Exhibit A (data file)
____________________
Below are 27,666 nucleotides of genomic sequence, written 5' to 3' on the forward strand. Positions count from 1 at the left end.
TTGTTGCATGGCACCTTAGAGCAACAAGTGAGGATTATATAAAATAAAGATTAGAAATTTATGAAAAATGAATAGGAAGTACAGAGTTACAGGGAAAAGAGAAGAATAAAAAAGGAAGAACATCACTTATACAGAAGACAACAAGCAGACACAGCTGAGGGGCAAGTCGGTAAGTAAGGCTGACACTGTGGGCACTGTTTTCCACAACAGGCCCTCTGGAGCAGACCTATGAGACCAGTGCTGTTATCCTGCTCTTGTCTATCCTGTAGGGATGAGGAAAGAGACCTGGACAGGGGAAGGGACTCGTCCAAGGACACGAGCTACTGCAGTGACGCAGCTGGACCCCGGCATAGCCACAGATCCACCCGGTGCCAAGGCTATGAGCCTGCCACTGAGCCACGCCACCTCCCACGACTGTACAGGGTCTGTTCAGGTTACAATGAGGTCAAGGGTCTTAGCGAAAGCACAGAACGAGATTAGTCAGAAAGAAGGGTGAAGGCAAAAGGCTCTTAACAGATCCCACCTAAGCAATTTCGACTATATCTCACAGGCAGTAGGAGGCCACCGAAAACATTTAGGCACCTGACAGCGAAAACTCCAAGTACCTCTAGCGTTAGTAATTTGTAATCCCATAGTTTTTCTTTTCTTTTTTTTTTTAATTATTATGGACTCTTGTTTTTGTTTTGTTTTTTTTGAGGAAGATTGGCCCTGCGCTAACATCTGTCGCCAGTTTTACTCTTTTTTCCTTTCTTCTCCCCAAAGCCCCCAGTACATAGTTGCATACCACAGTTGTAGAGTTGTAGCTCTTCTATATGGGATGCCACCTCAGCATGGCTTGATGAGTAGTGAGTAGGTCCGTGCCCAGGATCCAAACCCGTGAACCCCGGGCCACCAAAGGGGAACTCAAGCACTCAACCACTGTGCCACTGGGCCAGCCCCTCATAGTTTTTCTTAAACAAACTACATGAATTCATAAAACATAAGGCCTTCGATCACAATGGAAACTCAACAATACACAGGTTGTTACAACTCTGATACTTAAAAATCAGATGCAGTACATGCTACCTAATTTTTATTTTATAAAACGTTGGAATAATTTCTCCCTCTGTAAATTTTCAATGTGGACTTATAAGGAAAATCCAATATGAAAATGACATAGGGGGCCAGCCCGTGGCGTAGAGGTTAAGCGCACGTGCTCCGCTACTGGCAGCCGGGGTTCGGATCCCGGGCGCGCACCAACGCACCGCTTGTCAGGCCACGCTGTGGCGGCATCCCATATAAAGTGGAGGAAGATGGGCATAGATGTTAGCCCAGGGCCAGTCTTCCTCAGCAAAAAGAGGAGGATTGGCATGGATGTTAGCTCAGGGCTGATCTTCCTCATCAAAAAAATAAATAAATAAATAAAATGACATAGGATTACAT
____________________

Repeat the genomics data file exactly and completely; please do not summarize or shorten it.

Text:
Below are 27,666 nucleotides of genomic sequence, written 5' to 3' on the forward strand. Positions count from 1 at the left end.
TTGTTGCATGGCACCTTAGAGCAACAAGTGAGGATTATATAAAATAAAGATTAGAAATTTATGAAAAATGAATAGGAAGTACAGAGTTACAGGGAAAAGAGAAGAATAAAAAAGGAAGAACATCACTTATACAGAAGACAACAAGCAGACACAGCTGAGGGGCAAGTCGGTAAGTAAGGCTGACACTGTGGGCACTGTTTTCCACAACAGGCCCTCTGGAGCAGACCTATGAGACCAGTGCTGTTATCCTGCTCTTGTCTATCCTGTAGGGATGAGGAAAGAGACCTGGACAGGGGAAGGGACTCGTCCAAGGACACGAGCTACTGCAGTGACGCAGCTGGACCCCGGCATAGCCACAGATCCACCCGGTGCCAAGGCTATGAGCCTGCCACTGAGCCACGCCACCTCCCACGACTGTACAGGGTCTGTTCAGGTTACAATGAGGTCAAGGGTCTTAGCGAAAGCACAGAACGAGATTAGTCAGAAAGAAGGGTGAAGGCAAAAGGCTCTTAACAGATCCCACCTAAGCAATTTCGACTATATCTCACAGGCAGTAGGAGGCCACCGAAAACATTTAGGCACCTGACAGCGAAAACTCCAAGTACCTCTAGCGTTAGTAATTTGTAATCCCATAGTTTTTCTTTTCTTTTTTTTTTTAATTATTATGGACTCTTGTTTTTGTTTTGTTTTTTTTGAGGAAGATTGGCCCTGCGCTAACATCTGTCGCCAGTTTTACTCTTTTTTCCTTTCTTCTCCCCAAAGCCCCCAGTACATAGTTGCATACCACAGTTGTAGAGTTGTAGCTCTTCTATATGGGATGCCACCTCAGCATGGCTTGATGAGTAGTGAGTAGGTCCGTGCCCAGGATCCAAACCCGTGAACCCCGGGCCACCAAAGGGGAACTCAAGCACTCAACCACTGTGCCACTGGGCCAGCCCCTCATAGTTTTTCTTAAACAAACTACATGAATTCATAAAACATAAGGCCTTCGATCACAATGGAAACTCAACAATACACAGGTTGTTACAACTCTGATACTTAAAAATCAGATGCAGTACATGCTACCTAATTTTTATTTTATAAAACGTTGGAATAATTTCTCCCTCTGTAAATTTTCAATGTGGACTTATAAGGAAAATCCAATATGAAAATGACATAGGGGGCCAGCCCGTGGCGTAGAGGTTAAGCGCACGTGCTCCGCTACTGGCAGCCGGGGTTCGGATCCCGGGCGCGCACCAACGCACCGCTTGTCAGGCCACGCTGTGGCGGCATCCCATATAAAGTGGAGGAAGATGGGCATAGATGTTAGCCCAGGGCCAGTCTTCCTCAGCAAAAAGAGGAGGATTGGCATGGATGTTAGCTCAGGGCTGATCTTCCTCATCAAAAAAATAAATAAATAAATAAAATGACATAGGATTACAT